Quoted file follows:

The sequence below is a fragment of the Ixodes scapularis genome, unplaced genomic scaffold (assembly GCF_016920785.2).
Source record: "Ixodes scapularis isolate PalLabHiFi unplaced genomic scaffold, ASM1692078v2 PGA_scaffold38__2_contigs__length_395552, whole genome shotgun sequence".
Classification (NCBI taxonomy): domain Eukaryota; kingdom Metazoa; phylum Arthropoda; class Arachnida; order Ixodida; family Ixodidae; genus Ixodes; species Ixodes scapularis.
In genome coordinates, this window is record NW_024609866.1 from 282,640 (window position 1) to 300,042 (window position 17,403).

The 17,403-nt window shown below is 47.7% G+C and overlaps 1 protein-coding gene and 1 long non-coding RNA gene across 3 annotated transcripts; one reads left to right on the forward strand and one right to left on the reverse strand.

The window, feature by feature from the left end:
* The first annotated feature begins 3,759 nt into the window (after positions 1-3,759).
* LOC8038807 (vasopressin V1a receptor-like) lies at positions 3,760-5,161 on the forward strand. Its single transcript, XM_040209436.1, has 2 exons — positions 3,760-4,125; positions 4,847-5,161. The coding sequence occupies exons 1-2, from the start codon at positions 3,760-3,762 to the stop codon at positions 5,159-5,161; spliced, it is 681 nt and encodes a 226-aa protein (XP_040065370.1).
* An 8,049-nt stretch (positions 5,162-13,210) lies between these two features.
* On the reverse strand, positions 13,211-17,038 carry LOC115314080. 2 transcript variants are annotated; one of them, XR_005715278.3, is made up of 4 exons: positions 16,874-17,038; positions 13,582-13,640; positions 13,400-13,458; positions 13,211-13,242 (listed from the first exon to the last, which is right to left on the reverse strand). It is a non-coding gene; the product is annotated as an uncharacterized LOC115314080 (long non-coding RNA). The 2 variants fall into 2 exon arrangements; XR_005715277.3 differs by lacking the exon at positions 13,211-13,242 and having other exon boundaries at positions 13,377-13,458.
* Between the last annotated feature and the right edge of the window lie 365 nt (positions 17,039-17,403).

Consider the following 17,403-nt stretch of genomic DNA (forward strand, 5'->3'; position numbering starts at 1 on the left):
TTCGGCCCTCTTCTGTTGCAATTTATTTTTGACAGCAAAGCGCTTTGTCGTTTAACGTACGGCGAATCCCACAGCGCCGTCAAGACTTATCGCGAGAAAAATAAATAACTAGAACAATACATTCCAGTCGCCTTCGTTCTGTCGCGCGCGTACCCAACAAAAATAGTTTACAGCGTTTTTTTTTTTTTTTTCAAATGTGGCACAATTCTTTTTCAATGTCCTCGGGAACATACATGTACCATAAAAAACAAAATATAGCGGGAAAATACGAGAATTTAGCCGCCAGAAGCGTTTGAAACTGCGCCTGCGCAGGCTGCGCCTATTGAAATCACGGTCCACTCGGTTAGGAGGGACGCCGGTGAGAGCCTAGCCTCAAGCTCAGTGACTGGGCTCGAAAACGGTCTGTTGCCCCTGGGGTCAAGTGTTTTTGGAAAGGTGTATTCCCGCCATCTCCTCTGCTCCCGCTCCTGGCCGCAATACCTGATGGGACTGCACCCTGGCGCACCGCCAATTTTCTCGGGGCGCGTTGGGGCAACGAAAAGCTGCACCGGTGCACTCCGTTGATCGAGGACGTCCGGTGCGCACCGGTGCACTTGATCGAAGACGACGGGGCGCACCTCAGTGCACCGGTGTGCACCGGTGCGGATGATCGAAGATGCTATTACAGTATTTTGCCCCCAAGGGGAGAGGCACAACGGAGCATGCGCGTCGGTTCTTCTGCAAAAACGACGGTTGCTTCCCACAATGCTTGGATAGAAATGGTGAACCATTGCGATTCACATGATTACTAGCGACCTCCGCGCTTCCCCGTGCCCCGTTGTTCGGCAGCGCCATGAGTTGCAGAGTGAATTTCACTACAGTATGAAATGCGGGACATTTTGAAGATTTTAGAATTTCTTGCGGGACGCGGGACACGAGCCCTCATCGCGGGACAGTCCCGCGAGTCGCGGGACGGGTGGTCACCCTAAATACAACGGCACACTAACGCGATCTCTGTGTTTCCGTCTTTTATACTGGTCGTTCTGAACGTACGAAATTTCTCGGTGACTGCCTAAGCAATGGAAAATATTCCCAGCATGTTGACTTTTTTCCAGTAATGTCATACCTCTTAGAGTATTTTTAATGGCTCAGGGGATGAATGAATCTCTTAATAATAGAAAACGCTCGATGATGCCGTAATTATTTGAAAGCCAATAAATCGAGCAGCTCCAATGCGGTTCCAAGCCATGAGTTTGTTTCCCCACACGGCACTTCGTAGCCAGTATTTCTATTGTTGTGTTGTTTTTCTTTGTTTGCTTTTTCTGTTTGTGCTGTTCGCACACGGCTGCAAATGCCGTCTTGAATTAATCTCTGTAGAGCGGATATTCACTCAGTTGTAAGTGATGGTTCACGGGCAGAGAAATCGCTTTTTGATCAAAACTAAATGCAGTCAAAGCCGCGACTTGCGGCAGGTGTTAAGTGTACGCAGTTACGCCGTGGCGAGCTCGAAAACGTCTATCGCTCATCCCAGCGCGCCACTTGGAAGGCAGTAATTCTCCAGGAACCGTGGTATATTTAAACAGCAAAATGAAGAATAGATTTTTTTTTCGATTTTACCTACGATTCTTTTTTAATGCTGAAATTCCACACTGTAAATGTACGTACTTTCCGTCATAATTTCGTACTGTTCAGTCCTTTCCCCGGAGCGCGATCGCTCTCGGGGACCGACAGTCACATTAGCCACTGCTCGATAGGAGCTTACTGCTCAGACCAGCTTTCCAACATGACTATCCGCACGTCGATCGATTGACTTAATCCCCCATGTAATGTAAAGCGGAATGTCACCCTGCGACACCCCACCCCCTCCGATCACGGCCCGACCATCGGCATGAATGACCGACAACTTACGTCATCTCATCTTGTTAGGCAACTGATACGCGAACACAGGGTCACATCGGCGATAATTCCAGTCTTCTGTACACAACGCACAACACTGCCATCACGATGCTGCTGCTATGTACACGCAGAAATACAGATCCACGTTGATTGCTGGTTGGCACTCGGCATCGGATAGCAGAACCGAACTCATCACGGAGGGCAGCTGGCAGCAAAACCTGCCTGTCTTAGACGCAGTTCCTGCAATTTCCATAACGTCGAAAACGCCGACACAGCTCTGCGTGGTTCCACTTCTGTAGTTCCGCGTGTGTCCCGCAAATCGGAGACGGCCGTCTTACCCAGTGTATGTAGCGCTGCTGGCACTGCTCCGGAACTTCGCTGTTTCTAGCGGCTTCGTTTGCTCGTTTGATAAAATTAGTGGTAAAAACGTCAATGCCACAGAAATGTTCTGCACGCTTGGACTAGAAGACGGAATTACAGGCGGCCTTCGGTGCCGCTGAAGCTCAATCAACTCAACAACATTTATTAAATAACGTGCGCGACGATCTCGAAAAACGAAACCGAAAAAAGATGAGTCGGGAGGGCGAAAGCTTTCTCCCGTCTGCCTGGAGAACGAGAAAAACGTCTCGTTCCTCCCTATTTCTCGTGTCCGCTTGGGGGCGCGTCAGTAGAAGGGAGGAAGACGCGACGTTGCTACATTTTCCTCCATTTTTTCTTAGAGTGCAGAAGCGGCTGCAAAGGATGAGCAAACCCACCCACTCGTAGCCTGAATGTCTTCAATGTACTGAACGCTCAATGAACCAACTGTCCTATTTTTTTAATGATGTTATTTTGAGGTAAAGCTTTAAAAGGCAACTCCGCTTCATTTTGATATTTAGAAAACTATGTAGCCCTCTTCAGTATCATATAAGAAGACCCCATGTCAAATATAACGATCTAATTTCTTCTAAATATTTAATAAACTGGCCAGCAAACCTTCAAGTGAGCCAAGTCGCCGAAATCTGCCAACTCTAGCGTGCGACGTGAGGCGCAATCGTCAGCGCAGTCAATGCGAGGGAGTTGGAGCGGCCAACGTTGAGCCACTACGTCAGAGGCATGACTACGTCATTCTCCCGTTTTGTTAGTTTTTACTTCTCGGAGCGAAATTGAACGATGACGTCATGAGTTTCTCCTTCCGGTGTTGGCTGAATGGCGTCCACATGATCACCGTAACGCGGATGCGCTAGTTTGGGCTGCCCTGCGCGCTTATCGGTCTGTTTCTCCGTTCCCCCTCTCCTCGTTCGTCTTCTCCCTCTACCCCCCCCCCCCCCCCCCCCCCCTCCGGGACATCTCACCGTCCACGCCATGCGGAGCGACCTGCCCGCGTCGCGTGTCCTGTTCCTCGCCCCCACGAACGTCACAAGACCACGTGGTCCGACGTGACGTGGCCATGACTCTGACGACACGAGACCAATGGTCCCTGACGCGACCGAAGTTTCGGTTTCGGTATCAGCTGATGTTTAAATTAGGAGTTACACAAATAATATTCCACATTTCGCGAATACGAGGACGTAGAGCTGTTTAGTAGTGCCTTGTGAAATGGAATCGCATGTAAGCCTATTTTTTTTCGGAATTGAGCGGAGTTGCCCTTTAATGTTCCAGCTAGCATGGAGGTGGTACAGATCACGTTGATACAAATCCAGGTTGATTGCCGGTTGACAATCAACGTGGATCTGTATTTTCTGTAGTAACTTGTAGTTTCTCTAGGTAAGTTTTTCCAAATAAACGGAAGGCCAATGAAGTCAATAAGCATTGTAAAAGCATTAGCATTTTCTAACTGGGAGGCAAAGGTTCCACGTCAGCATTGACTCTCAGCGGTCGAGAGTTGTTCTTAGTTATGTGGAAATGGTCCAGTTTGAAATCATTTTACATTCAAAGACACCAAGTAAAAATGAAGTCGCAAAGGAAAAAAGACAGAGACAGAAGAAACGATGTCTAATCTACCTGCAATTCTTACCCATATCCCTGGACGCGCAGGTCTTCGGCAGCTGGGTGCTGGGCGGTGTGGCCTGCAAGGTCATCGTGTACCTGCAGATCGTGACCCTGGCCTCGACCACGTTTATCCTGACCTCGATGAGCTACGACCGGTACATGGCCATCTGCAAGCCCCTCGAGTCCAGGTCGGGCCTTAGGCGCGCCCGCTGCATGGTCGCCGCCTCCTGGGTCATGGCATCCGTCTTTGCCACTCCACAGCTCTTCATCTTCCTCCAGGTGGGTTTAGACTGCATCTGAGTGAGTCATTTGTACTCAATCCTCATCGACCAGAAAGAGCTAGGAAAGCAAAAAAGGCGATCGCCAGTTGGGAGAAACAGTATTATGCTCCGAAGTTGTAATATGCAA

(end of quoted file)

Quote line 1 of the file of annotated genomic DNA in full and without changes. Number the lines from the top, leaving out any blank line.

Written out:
The sequence below is a fragment of the Ixodes scapularis genome, unplaced genomic scaffold (assembly GCF_016920785.2).